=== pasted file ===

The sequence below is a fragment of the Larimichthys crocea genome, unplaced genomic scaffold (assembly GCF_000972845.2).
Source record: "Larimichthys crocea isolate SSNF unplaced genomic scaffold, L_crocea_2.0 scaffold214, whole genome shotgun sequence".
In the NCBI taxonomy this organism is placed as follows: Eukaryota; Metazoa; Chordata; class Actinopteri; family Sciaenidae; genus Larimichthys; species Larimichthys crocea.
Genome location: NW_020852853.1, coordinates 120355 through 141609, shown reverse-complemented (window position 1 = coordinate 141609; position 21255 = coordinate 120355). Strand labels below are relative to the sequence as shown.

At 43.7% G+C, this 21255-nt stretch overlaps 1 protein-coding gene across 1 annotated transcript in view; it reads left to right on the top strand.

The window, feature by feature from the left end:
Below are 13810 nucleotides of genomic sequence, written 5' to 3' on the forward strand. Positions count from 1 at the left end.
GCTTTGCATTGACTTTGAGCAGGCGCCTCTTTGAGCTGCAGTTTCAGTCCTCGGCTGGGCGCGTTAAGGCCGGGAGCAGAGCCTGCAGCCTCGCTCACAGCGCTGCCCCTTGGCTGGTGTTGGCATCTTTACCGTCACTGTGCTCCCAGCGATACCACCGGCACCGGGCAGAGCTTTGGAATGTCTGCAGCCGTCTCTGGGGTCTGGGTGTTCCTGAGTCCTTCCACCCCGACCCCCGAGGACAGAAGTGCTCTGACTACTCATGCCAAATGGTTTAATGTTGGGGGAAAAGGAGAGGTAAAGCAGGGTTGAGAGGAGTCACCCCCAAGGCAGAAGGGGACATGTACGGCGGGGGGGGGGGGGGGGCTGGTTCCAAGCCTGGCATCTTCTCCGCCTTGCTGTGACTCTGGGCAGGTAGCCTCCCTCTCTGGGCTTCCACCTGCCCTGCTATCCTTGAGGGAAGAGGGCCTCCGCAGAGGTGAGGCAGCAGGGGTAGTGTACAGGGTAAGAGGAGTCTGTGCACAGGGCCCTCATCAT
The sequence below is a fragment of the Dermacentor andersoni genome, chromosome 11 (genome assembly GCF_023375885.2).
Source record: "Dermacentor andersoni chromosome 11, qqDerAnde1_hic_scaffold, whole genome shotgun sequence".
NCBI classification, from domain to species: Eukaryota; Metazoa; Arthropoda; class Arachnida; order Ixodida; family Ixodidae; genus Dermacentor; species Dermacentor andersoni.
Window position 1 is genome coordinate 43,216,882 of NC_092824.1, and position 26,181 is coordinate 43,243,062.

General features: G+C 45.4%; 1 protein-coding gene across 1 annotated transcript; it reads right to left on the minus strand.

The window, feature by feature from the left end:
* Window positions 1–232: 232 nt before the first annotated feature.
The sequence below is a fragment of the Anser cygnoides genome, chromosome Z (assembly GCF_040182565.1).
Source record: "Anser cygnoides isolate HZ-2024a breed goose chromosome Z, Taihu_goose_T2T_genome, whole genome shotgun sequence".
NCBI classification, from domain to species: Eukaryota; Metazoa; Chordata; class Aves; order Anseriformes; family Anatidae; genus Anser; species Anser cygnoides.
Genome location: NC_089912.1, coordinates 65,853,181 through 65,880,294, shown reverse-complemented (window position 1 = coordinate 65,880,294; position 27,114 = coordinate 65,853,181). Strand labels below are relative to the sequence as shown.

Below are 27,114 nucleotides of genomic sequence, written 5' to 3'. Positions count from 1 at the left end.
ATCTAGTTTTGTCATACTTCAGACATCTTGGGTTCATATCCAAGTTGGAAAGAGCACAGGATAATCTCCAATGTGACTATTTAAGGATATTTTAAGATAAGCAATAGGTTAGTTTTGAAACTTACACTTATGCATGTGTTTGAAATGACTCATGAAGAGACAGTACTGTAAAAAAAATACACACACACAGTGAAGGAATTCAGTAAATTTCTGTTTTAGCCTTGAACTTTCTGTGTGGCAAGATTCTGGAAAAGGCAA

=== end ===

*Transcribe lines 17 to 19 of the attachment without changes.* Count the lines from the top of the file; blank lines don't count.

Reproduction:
Source record: "Anser cygnoides isolate HZ-2024a breed goose chromosome Z, Taihu_goose_T2T_genome, whole genome shotgun sequence".
NCBI classification, from domain to species: Eukaryota; Metazoa; Chordata; class Aves; order Anseriformes; family Anatidae; genus Anser; species Anser cygnoides.
Genome location: NC_089912.1, coordinates 65,853,181 through 65,880,294, shown reverse-complemented (window position 1 = coordinate 65,880,294; position 27,114 = coordinate 65,853,181). Strand labels below are relative to the sequence as shown.